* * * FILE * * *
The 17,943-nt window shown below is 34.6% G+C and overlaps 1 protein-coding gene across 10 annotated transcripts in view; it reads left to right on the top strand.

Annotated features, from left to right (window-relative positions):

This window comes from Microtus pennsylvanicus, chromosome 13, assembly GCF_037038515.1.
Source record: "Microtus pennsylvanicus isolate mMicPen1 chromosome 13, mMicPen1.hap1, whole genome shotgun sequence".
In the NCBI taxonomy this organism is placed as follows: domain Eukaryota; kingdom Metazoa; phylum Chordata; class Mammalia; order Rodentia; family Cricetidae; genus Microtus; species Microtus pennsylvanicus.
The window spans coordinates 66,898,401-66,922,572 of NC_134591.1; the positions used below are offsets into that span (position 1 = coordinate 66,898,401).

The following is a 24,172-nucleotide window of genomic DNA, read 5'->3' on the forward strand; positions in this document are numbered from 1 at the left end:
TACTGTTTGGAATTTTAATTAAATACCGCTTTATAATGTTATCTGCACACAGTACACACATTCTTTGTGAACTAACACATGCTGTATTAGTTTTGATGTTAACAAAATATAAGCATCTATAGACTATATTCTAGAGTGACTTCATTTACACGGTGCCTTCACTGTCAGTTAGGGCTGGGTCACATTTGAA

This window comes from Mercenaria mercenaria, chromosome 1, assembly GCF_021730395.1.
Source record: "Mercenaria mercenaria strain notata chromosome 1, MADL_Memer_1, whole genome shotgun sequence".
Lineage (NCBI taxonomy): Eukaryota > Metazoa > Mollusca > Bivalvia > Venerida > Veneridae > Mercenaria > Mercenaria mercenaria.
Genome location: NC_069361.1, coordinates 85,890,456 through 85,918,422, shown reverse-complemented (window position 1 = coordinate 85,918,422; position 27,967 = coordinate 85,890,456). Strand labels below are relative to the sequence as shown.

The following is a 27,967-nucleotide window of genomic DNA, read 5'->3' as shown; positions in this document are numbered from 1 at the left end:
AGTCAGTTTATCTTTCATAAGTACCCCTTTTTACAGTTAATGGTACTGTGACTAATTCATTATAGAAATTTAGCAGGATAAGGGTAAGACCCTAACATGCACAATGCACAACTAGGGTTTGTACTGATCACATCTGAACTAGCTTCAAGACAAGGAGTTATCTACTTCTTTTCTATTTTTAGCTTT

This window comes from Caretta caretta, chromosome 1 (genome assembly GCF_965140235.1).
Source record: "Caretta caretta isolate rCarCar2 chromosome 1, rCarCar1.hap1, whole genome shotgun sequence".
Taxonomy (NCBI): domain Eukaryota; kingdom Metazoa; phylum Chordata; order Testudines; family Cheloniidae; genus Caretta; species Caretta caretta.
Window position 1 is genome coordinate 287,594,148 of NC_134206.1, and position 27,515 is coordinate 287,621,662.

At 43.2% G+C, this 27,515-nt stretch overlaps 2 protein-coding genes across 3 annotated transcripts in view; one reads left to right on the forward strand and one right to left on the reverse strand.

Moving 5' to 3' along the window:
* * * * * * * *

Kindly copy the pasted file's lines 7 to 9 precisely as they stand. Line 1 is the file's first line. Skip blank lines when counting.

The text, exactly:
The following is a 24,172-nucleotide window of genomic DNA, read 5'->3' on the forward strand; positions in this document are numbered from 1 at the left end:
TACTGTTTGGAATTTTAATTAAATACCGCTTTATAATGTTATCTGCACACAGTACACACATTCTTTGTGAACTAACACATGCTGTATTAGTTTTGATGTTAACAAAATATAAGCATCTATAGACTATATTCTAGAGTGACTTCATTTACACGGTGCCTTCACTGTCAGTTAGGGCTGGGTCACATTTGAA

This window comes from Mercenaria mercenaria, chromosome 1, assembly GCF_021730395.1.